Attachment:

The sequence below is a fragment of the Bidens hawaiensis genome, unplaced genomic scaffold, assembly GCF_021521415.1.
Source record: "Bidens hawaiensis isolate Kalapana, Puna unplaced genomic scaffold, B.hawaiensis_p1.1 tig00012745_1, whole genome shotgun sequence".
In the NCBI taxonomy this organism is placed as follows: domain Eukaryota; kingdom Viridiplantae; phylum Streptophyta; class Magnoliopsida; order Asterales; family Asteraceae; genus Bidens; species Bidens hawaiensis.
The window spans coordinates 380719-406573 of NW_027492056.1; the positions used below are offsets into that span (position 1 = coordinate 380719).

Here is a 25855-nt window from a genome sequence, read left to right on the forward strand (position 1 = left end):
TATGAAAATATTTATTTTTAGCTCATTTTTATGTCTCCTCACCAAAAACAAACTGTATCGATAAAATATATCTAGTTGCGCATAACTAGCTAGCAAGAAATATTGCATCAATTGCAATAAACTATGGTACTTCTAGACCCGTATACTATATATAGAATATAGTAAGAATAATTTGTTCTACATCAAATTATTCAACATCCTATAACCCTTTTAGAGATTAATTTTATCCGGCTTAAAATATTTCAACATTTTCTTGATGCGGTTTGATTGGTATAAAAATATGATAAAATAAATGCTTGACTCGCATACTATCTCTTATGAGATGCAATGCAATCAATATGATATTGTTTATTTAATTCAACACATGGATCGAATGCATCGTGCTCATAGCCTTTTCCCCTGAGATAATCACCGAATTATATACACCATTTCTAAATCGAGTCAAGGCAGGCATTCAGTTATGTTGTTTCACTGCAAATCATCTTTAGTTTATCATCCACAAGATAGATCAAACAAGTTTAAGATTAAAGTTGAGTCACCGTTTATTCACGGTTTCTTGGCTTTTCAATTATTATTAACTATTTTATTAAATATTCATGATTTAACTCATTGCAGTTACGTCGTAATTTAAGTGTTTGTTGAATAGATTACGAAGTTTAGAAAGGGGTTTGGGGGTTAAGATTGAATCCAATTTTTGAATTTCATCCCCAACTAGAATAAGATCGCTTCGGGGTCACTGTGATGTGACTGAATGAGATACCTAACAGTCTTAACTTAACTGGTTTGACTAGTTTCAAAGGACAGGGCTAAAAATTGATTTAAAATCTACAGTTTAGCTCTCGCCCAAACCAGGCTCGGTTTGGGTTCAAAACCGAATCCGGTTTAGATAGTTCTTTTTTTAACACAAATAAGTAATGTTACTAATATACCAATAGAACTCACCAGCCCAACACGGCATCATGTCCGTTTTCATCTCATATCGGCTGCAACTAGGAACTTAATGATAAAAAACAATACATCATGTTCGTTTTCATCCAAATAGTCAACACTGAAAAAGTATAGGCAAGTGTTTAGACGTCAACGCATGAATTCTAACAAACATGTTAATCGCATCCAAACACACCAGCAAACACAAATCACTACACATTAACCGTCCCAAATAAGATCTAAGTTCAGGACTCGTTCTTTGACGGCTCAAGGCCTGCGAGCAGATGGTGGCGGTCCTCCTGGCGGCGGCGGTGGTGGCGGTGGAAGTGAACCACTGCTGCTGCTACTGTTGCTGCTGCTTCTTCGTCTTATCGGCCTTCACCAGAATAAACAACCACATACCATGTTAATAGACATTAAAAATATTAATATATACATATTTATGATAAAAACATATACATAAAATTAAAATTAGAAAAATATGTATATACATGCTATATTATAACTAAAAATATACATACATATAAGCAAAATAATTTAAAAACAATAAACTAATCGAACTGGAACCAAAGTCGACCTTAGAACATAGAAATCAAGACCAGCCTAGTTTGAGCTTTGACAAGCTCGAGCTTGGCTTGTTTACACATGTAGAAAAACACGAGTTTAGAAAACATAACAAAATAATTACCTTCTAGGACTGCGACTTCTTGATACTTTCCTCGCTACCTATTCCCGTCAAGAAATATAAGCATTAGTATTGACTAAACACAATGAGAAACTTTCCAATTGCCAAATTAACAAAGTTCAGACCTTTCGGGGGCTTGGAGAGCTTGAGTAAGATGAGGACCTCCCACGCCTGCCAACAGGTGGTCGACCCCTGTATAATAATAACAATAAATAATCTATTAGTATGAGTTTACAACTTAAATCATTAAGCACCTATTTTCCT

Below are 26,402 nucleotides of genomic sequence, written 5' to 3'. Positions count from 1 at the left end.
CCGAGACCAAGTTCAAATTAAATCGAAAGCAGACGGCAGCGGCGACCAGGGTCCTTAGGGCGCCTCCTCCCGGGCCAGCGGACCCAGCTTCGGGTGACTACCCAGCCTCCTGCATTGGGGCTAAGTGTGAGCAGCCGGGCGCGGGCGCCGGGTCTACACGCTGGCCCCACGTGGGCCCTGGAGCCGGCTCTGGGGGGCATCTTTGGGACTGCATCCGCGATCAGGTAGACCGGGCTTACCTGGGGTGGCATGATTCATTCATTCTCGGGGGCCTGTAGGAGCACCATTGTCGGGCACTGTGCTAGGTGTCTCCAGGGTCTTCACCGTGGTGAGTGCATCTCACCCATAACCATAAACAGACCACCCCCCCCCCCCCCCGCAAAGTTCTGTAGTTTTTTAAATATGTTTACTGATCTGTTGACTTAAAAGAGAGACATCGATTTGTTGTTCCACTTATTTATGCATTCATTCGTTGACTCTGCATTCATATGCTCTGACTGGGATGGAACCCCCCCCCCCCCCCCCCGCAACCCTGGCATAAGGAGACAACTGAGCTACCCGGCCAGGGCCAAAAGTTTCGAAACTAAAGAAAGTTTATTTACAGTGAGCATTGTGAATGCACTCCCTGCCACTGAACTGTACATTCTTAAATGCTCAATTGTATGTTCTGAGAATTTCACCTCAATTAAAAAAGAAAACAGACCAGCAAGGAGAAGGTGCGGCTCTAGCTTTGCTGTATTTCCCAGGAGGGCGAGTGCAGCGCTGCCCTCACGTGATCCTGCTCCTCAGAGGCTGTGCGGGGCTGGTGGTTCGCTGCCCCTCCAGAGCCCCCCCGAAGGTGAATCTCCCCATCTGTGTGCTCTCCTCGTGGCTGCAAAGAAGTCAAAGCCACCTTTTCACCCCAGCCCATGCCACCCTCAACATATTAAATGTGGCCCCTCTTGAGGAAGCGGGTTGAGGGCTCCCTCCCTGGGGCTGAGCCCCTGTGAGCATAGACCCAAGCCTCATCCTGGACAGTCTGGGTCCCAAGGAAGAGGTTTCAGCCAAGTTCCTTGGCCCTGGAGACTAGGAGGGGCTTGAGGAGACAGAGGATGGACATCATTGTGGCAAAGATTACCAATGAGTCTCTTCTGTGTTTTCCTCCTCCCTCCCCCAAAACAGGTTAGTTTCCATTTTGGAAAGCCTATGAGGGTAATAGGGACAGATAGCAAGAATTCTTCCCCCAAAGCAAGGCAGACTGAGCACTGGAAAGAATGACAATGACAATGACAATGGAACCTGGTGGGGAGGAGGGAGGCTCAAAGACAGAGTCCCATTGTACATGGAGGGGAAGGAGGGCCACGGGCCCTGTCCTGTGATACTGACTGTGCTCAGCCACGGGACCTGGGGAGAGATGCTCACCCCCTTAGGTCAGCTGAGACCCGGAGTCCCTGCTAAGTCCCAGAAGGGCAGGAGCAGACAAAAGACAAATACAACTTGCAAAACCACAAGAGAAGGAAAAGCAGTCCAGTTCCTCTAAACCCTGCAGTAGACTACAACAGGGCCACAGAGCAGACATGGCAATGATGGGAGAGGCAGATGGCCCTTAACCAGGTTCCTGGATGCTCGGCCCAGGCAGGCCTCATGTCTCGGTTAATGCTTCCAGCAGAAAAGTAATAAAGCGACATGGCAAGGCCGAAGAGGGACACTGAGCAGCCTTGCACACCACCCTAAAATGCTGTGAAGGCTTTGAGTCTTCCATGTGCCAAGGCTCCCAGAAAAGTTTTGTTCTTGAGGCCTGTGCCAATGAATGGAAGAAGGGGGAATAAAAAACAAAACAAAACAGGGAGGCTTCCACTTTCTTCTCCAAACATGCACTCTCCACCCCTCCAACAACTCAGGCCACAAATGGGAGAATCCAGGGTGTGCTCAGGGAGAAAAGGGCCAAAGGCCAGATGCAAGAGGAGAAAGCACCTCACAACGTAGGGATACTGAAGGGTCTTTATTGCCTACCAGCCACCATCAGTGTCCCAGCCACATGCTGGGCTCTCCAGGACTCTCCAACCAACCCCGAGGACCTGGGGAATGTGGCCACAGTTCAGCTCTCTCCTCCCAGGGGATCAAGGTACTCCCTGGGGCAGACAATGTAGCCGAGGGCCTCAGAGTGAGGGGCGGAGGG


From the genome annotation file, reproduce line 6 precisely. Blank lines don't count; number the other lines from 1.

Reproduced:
TATGAAAATATTTATTTTTAGCTCATTTTTATGTCTCCTCACCAAAAACAAACTGTATCGATAAAATATATCTAGTTGCGCATAACTAGCTAGCAAGAAATATTGCATCAATTGCAATAAACTATGGTACTTCTAGACCCGTATACTATATATAGAATATAGTAAGAATAATTTGTTCTACATCAAATTATTCAACATCCTATAACCCTTTTAGAGATTAATTTTATCCGGCTTAAAATATTTCAACATTTTCTTGATGCGGTTTGATTGGTATAAAAATATGATAAAATAAATGCTTGACTCGCATACTATCTCTTATGAGATGCAATGCAATCAATATGATATTGTTTATTTAATTCAACACATGGATCGAATGCATCGTGCTCATAGCCTTTTCCCCTGAGATAATCACCGAATTATATACACCATTTCTAAATCGAGTCAAGGCAGGCATTCAGTTATGTTGTTTCACTGCAAATCATCTTTAGTTTATCATCCACAAGATAGATCAAACAAGTTTAAGATTAAAGTTGAGTCACCGTTTATTCACGGTTTCTTGGCTTTTCAATTATTATTAACTATTTTATTAAATATTCATGATTTAACTCATTGCAGTTACGTCGTAATTTAAGTGTTTGTTGAATAGATTACGAAGTTTAGAAAGGGGTTTGGGGGTTAAGATTGAATCCAATTTTTGAATTTCATCCCCAACTAGAATAAGATCGCTTCGGGGTCACTGTGATGTGACTGAATGAGATACCTAACAGTCTTAACTTAACTGGTTTGACTAGTTTCAAAGGACAGGGCTAAAAATTGATTTAAAATCTACAGTTTAGCTCTCGCCCAAACCAGGCTCGGTTTGGGTTCAAAACCGAATCCGGTTTAGATAGTTCTTTTTTTAACACAAATAAGTAATGTTACTAATATACCAATAGAACTCACCAGCCCAACACGGCATCATGTCCGTTTTCATCTCATATCGGCTGCAACTAGGAACTTAATGATAAAAAACAATACATCATGTTCGTTTTCATCCAAATAGTCAACACTGAAAAAGTATAGGCAAGTGTTTAGACGTCAACGCATGAATTCTAACAAACATGTTAATCGCATCCAAACACACCAGCAAACACAAATCACTACACATTAACCGTCCCAAATAAGATCTAAGTTCAGGACTCGTTCTTTGACGGCTCAAGGCCTGCGAGCAGATGGTGGCGGTCCTCCTGGCGGCGGCGGTGGTGGCGGTGGAAGTGAACCACTGCTGCTGCTACTGTTGCTGCTGCTTCTTCGTCTTATCGGCCTTCACCAGAATAAACAACCACATACCATGTTAATAGACATTAAAAATATTAATATATACATATTTATGATAAAAACATATACATAAAATTAAAATTAGAAAAATATGTATATACATGCTATATTATAACTAAAAATATACATACATATAAGCAAAATAATTTAAAAACAATAAACTAATCGAACTGGAACCAAAGTCGACCTTAGAACATAGAAATCAAGACCAGCCTAGTTTGAGCTTTGACAAGCTCGAGCTTGGCTTGTTTACACATGTAGAAAAACACGAGTTTAGAAAACATAACAAAATAATTACCTTCTAGGACTGCGACTTCTTGATACTTTCCTCGCTACCTATTCCCGTCAAGAAATATAAGCATTAGTATTGACTAAACACAATGAGAAACTTTCCAATTGCCAAATTAACAAAGTTCAGACCTTTCGGGGGCTTGGAGAGCTTGAGTAAGATGAGGACCTCCCACGCCTGCCAACAGGTGGTCGACCCCTGTATAATAATAACAATAAATAATCTATTAGTATGAGTTTACAACTTAAATCATTAAGCACCTATTTTCCT